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How real estate agents can secure media coverage

The real estate industry is constantly making headlines, with current events and developments the reason for its prominence in the news. However, the reasons for its coverage today are vastly different from what they were a year ago.

I’ll preface this article by saying this is not about how the news media covers the real estate industry. We can talk about that another day.


The benefits of media coverage 


From a professional standpoint, media coverage can be a valuable asset for real estate agents, elevating their personal brand and that of their teams, brokerages and companies.

There are many benefits to having your voice included in a news story, most notably increased visibility. How many hours do you spend networking, cold-calling and door-knocking?

Having your name (and sometimes face) featured in a story helps you reach tens of thousands of people; it can also help increase your visibility and credibility in the community, and the audience is more likely to trust you and view you as an expert.

Viewers or readers are more likely to remember you when they’re looking to buy or sell. Alternatively, they may reach out with additional questions or comments, which could help generate quality leads. 


How to get featured


As a journalist with over a decade of experience, I have had a front-row seat to the inner workings of newsrooms and the process of sourcing and booking guests. My insights may provide some value in understanding the strategies realtors can use to secure media coverage.


Identify the right journalists to connect with


Newsrooms often dedicate a reporter to cover real estate and consumer-related topics, and their contact information can typically be found on the news organization’s website or the journalist’s social media accounts.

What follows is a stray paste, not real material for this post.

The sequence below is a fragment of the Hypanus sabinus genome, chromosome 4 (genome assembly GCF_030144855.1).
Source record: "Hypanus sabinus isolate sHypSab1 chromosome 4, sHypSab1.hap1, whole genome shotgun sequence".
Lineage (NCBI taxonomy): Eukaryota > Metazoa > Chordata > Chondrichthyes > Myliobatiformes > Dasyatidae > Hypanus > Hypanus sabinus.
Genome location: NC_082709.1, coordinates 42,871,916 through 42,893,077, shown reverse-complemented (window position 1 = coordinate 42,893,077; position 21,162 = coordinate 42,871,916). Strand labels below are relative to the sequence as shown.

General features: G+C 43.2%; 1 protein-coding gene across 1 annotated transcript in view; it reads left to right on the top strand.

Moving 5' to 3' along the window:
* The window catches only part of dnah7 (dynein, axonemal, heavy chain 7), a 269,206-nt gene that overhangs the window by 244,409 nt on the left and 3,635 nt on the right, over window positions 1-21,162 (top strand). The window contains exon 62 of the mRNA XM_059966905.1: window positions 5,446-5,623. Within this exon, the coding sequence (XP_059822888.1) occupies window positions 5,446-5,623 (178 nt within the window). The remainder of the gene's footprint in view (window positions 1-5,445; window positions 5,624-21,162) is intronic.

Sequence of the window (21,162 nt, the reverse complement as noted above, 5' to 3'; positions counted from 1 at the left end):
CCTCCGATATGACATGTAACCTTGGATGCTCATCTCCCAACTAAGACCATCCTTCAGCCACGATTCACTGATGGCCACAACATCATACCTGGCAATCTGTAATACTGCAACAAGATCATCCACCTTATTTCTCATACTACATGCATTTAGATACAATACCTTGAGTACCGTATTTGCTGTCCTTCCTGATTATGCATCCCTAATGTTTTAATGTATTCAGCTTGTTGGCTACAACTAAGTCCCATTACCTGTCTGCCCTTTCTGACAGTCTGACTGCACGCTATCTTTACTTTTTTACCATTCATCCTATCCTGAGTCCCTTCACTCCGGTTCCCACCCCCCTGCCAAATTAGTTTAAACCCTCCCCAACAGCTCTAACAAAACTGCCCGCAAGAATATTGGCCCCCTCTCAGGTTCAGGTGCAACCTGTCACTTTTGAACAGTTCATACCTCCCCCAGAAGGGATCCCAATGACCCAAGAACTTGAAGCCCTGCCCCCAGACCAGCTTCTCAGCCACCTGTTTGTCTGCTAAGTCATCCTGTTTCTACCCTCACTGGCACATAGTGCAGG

Pay attention to their work and identify opportunities for relevant contributions, such as providing additional information for a story or proposing a follow-up piece. 

It’s also important to consider the scope of the story. Is it relevant to most Canadians or specific to people living in Winnipeg? If it’s the latter, it may be a story best suited for the local outlets.

Remember that while journalists have a degree of autonomy in their coverage, the assignment desk or news editor often makes final decisions. In the case of live television, it is usually a producer or chase producer who is responsible for booking guests. 

Building relationships with these individuals can be key to successfully pitching yourself and your ideas.


Pitch your ideas


A pitch efficiently communicates your story idea or highlights your expertise as a commentator concerning a current news item.  

Email is often the preferred method of contact for newsrooms. It allows you to convey your ideas succinctly and avoid adding to the already heavy workload of journalists via phone calls. 

To maximize your chances of success, it is wise to anticipate the timing of key events, such as the release of market data, and reach out to producers or reporters in advance. 

For example, if you know regional market data will be released at 5 a.m. next Friday, consider contacting local morning show producers well in advance. They often book guests several days ahead and will appreciate your being proactive.